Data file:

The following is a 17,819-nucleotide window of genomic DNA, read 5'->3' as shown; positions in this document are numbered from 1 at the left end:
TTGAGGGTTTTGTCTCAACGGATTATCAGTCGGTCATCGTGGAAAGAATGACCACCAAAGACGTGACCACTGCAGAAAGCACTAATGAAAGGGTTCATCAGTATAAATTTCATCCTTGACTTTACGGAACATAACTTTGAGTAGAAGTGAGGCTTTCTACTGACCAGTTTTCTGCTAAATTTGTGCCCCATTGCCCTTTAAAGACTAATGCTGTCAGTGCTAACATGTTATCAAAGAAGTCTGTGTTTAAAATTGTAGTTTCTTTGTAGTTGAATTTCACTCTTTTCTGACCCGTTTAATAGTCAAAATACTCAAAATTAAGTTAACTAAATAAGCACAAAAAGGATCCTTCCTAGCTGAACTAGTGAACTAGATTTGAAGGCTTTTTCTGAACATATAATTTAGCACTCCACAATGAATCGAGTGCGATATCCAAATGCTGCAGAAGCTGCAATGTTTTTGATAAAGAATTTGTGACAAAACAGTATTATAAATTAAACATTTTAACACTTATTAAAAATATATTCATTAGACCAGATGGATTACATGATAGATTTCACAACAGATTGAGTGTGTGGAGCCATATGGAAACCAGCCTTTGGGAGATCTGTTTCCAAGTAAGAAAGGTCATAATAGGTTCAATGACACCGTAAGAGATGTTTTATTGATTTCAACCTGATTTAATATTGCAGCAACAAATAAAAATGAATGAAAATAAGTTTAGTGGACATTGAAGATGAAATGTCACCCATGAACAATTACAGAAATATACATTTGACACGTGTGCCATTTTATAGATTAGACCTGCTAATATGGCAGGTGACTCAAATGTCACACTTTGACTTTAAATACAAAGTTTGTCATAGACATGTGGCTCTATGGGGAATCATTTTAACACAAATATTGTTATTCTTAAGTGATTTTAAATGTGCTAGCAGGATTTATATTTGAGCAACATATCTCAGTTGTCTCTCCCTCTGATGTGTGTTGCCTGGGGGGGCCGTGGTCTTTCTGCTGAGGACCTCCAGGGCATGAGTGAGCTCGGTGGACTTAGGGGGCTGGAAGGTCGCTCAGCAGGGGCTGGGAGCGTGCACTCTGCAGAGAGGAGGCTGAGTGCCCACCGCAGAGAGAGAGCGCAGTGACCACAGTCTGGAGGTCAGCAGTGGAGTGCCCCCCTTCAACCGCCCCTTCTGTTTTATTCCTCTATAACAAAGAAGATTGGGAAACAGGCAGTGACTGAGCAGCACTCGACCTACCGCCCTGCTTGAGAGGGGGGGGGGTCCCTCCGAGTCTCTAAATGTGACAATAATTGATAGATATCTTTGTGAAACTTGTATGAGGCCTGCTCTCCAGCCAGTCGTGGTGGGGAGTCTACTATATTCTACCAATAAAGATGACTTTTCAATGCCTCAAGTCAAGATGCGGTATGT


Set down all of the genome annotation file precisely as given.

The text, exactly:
The following is a 17,819-nucleotide window of genomic DNA, read 5'->3' as shown; positions in this document are numbered from 1 at the left end:
TTGAGGGTTTTGTCTCAACGGATTATCAGTCGGTCATCGTGGAAAGAATGACCACCAAAGACGTGACCACTGCAGAAAGCACTAATGAAAGGGTTCATCAGTATAAATTTCATCCTTGACTTTACGGAACATAACTTTGAGTAGAAGTGAGGCTTTCTACTGACCAGTTTTCTGCTAAATTTGTGCCCCATTGCCCTTTAAAGACTAATGCTGTCAGTGCTAACATGTTATCAAAGAAGTCTGTGTTTAAAATTGTAGTTTCTTTGTAGTTGAATTTCACTCTTTTCTGACCCGTTTAATAGTCAAAATACTCAAAATTAAGTTAACTAAATAAGCACAAAAAGGATCCTTCCTAGCTGAACTAGTGAACTAGATTTGAAGGCTTTTTCTGAACATATAATTTAGCACTCCACAATGAATCGAGTGCGATATCCAAATGCTGCAGAAGCTGCAATGTTTTTGATAAAGAATTTGTGACAAAACAGTATTATAAATTAAACATTTTAACACTTATTAAAAATATATTCATTAGACCAGATGGATTACATGATAGATTTCACAACAGATTGAGTGTGTGGAGCCATATGGAAACCAGCCTTTGGGAGATCTGTTTCCAAGTAAGAAAGGTCATAATAGGTTCAATGACACCGTAAGAGATGTTTTATTGATTTCAACCTGATTTAATATTGCAGCAACAAATAAAAATGAATGAAAATAAGTTTAGTGGACATTGAAGATGAAATGTCACCCATGAACAATTACAGAAATATACATTTGACACGTGTGCCATTTTATAGATTAGACCTGCTAATATGGCAGGTGACTCAAATGTCACACTTTGACTTTAAATACAAAGTTTGTCATAGACATGTGGCTCTATGGGGAATCATTTTAACACAAATATTGTTATTCTTAAGTGATTTTAAATGTGCTAGCAGGATTTATATTTGAGCAACATATCTCAGTTGTCTCTCCCTCTGATGTGTGTTGCCTGGGGGGGCCGTGGTCTTTCTGCTGAGGACCTCCAGGGCATGAGTGAGCTCGGTGGACTTAGGGGGCTGGAAGGTCGCTCAGCAGGGGCTGGGAGCGTGCACTCTGCAGAGAGGAGGCTGAGTGCCCACCGCAGAGAGAGAGCGCAGTGACCACAGTCTGGAGGTCAGCAGTGGAGTGCCCCCCTTCAACCGCCCCTTCTGTTTTATTCCTCTATAACAAAGAAGATTGGGAAACAGGCAGTGACTGAGCAGCACTCGACCTACCGCCCTGCTTGAGAGGGGGGGGGGTCCCTCCGAGTCTCTAAATGTGACAATAATTGATAGATATCTTTGTGAAACTTGTATGAGGCCTGCTCTCCAGCCAGTCGTGGTGGGGAGTCTACTATATTCTACCAATAAAGATGACTTTTCAATGCCTCAAGTCAAGATGCGGTATGT